Locked into Place by Line, Form, and Color
The Bowery Gallery is pleased to present "Locked into Place by Line, Form and Color," a selection of paintings, drawings and collages by Stephanie L. Franks.
Each painting of Stephanie Franks might be compared to a journey, a voyage of discovery. The journey begins as paint is applied. Ahead lies a maze of infinite possibilities. Marks are made, points of reference established , observation fuels the direction: a selected view of the studio, a set up, a still life, objects that serve to anchor the eye while surrounding structures establish the space. The magic of painting is underway. At some point a second stage of activity joins the flow, a kind of breaking down of much that has been done thus far; a type of distillation to seek what is essential in all that has been conjured up through the lines, marks, planes, colors, luminosity, transparency, through the stuff of painting.
A sense of tension permeates the whisper of atmospheric space which is locked into place by line, form and color. Painted forms and linear elements define place and also speak of the struggle engaged in during their execution. The use of color whether muted or fully saturated generates luminous harmonies, a visual equivalent to operatic duets.
The same can be said of Franks's drawings apart from the fact that rather than being composed of colorful hues, they are a feast of contrasting blacks and whites with degrees of gray; and yet they seem suffused with a sense of color. Their imagery evolves through a process of putting down and then carving away combined with acts of replacement. Things emerge and dissolve into their surroundings, questioning form and the very nature of existence.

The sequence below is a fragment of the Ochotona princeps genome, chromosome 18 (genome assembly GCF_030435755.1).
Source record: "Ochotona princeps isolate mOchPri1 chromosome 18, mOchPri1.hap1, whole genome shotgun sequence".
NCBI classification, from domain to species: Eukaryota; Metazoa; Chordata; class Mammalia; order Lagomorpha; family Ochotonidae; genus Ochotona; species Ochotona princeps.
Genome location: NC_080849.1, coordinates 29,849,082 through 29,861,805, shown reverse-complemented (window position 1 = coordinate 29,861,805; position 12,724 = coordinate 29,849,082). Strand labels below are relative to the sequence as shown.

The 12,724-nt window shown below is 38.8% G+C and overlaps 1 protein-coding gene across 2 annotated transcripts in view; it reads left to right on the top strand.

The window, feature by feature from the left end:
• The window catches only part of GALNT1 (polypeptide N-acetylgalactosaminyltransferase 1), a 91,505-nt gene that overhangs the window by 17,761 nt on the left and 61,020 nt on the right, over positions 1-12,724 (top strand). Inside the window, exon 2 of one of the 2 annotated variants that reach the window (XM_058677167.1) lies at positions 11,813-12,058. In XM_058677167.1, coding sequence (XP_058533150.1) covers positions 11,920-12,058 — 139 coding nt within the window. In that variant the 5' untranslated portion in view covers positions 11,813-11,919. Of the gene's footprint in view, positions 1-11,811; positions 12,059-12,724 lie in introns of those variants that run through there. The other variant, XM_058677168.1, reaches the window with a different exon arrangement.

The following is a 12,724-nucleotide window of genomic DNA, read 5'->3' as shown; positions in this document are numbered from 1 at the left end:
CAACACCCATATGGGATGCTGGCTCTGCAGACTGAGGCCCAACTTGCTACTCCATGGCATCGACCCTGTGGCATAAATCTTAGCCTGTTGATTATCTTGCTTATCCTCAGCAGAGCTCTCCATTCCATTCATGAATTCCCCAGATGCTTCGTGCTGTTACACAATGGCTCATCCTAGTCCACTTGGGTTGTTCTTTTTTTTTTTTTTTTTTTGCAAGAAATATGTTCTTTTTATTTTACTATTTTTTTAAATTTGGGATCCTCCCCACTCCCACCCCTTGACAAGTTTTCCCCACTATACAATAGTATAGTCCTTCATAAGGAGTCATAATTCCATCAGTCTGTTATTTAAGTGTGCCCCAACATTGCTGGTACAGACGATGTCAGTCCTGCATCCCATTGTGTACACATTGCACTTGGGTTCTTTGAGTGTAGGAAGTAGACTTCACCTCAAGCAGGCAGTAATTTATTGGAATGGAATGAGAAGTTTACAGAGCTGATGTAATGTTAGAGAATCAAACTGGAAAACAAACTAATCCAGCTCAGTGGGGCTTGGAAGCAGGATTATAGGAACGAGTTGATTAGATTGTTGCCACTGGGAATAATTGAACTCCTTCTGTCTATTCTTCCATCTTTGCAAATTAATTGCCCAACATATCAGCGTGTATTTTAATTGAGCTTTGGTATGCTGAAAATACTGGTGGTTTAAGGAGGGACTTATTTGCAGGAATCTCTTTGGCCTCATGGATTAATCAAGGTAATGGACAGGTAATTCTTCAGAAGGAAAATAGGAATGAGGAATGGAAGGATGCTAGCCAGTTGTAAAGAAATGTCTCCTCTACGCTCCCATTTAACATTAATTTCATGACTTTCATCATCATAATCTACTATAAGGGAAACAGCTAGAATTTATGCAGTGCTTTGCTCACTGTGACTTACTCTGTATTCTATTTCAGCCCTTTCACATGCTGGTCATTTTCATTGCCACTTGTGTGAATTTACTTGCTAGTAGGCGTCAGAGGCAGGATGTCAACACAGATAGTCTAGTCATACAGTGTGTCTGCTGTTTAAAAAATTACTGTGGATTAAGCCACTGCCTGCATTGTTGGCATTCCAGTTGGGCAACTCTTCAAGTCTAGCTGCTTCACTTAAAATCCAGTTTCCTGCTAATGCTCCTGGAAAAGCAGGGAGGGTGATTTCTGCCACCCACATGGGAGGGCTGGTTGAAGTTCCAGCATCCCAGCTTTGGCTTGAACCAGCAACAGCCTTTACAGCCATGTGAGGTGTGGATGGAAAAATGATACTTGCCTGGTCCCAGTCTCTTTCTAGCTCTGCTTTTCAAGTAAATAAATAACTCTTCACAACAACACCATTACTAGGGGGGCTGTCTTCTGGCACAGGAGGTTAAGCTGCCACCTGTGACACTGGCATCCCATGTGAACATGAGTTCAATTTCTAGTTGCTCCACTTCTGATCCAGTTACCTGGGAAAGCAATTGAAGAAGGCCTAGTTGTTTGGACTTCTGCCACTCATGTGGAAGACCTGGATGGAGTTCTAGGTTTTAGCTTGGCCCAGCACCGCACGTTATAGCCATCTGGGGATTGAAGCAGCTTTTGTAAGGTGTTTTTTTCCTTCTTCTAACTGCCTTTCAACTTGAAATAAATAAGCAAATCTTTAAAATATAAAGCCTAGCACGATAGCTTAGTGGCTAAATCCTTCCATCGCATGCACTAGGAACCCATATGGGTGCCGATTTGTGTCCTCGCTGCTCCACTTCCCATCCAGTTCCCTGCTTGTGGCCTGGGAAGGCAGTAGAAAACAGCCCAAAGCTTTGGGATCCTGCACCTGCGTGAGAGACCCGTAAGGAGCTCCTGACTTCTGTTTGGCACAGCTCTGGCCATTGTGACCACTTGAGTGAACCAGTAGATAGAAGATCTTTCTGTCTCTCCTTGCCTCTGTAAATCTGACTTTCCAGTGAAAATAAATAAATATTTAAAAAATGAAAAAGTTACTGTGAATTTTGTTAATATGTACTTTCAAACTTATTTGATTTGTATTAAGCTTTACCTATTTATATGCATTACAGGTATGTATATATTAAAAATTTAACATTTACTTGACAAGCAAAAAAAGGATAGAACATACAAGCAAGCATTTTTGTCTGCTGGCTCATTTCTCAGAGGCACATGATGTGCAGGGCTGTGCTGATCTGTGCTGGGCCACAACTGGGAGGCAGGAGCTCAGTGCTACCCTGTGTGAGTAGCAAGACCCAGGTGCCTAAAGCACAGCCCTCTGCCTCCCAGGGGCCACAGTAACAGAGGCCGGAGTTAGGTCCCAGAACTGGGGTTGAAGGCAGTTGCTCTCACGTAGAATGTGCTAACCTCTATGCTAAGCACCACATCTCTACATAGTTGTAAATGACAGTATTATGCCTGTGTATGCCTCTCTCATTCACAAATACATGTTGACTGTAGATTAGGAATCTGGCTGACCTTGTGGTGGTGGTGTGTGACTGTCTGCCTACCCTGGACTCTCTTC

Stephanie L. Franks has had solo shows at the Bowery Gallery, Tompkins College Center Gallery at Cedarcrest College, and the President's House Gallery at the Chautauqua Institute. Among numerous group exhibitions, her work was included in Four Artists From New York at the Higashi Hiroshima Museum along with other exhibitions in Japan. Her work has appeared in exhibitions at the National Academy Museum in NY, the New Bedford Art Museum, the Ise Cultural Foundation, and the Cantor Fitzgerald Gallery at Haverford College. She was the youngest American Artist to represent America at the 1958 Brussels World Fair. Her work has been reviewed in the Philadelphia Enquirer, East Hiroshima News, Yomiuri of HIroshima and various other publications. She has been awarded a New York Foundation for the Arts Grant along with residencies at Yaddo and the Djerassi Foundation. She received her BA from Barnard College and her MFA at Queens College as well as having studied at the NY Studio School and Yale Norfolk. She was a Professor for many years at Pratt I